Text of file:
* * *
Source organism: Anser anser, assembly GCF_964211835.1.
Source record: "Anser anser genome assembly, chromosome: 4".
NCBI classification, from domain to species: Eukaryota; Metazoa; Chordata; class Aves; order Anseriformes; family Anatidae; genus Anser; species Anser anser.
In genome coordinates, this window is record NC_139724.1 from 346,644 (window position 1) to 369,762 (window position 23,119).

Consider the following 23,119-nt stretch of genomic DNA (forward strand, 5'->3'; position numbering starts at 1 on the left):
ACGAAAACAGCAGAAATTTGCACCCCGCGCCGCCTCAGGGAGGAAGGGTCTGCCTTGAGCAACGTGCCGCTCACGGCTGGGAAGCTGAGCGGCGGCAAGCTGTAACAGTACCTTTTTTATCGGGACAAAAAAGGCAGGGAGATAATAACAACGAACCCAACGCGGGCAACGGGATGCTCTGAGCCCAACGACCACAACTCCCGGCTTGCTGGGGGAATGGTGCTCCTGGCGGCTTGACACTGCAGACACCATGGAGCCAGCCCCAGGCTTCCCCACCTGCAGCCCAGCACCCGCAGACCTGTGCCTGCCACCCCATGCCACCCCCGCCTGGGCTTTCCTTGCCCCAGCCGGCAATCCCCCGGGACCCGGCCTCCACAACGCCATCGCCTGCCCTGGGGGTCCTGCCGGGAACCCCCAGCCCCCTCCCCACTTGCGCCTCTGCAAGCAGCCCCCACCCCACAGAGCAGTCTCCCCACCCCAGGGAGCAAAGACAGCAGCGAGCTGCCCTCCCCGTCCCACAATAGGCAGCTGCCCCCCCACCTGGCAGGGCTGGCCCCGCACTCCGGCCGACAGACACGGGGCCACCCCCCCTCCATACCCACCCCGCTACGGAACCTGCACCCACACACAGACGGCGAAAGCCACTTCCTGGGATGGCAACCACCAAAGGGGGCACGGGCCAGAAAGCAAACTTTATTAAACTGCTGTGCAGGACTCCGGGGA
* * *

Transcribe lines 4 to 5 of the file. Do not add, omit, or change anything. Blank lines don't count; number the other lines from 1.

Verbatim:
In genome coordinates, this window is record NC_139724.1 from 346,644 (window position 1) to 369,762 (window position 23,119).

Consider the following 23,119-nt stretch of genomic DNA (forward strand, 5'->3'; position numbering starts at 1 on the left):